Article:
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Will Trump's visit to Britain repair "special relationship"?

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The term "special relationship" was coined by former British Prime Minister Winston Churchill to describe the depth of connection between the United States and Britain following World War II.

Seven decades on, Britain is eager to reaffirm that "special" friendship as it wrestles with Brexit negotiations.

However, it seems that U.S. President Donald Trump's upcoming visit to Britain may create more rifts than it can bridge for the two transatlantic allies.

The four-day "working visit," which starts later Thursday, will fall short of the pomp and pageantry that bear the hallmarks of a state visit. According to his itinerary, the U.S. president will mostly stay away from London to avoid embarrassing protests.

Among his plans, the president will hold talks with British Prime Minister Theresa May at her Chequers country retreat in Buckinghamshire and meet Queen Elizabeth II in Windsor Castle before heading to Scotland for the weekend. All are places where protesters are believed to be kept out of sight and earshot.

The carefully drafted itinerary, however, will not stop many outspoken protesters from expressing their disapproval of the U.S. leader. Earlier, more than a million people signed a petition calling for Trump's visit to be canceled.

In the past, bound by history and traditions, the level of collaboration between the United States and Britain in trade, politics, military and intelligence sharing has been described as "unparalleled" among major powers.

But the name of America's "closest and most trusted friend" sometimes comes at a heavy cost. The painful repercussions of Britain's decision to invade Iraq in 2003 following the United States are still felt today.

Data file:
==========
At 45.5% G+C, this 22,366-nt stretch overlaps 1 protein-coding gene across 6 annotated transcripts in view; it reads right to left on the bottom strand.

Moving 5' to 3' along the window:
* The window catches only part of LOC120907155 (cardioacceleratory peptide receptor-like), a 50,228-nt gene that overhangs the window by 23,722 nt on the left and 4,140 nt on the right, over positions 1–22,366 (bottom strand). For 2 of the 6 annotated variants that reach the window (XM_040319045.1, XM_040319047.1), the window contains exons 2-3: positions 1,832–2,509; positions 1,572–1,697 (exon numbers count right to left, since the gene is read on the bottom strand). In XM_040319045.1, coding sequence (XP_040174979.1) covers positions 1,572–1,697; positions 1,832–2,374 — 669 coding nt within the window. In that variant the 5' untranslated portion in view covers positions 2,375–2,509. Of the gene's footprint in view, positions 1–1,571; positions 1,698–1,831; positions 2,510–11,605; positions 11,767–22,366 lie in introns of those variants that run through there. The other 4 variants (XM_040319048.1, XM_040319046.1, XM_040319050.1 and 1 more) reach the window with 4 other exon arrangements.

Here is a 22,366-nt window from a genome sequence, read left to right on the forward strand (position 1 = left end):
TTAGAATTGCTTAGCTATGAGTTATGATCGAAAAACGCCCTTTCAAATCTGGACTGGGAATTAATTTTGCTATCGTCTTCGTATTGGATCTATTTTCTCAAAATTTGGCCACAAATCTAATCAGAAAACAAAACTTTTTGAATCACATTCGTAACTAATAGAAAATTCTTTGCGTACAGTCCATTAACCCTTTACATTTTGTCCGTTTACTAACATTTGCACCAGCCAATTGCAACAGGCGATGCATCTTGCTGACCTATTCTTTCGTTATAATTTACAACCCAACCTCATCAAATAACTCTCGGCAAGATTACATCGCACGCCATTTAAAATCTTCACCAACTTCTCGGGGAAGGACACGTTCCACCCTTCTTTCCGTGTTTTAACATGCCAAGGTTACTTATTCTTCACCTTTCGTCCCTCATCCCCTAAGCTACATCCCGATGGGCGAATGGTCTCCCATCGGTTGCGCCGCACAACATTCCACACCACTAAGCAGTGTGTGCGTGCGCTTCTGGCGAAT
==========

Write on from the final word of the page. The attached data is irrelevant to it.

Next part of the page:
The partnership was thrown under further doubt as Trump moved into the White House.

On Nov. 29, 2017, Trump retweeted a series of anti-Muslim videos posted by Jayda Fransen, the deputy leader of Britain First, a far-right ultranationalist group, a move repudiated by nearly every sector of British politics and society.

Even Theresa May had to respond by saying: "I'm very clear that retweeting from Britain First was the wrong thing to do." Jeremy Corbyn, the leader of the opposition Labor Party, called the retweets "abhorrent, dangerous and a threat to our society."

The rifts threaten to widen as the U.S. president rolled out a series of trade protectionist measures disregarding the world's fundamental trading rules and interests of its closest allies.

Further transatlantic divergence was feared after the United States pulled out of the hard-won Iran nuclear deal while threatening to undermine NATO.

Trump's latest outspoken support for former British Foreign Secretary Boris Johnson, a hard Brexit advocate who recently resigned over May's Brexit plan, and the U.S. president's suggestion that Britain is "in turmoil," are not helping either.

Considering the simmering unfriendly sentiment among the British public, how to mend and maintain such a "special relationship" may prove to be a challenge for Trump.

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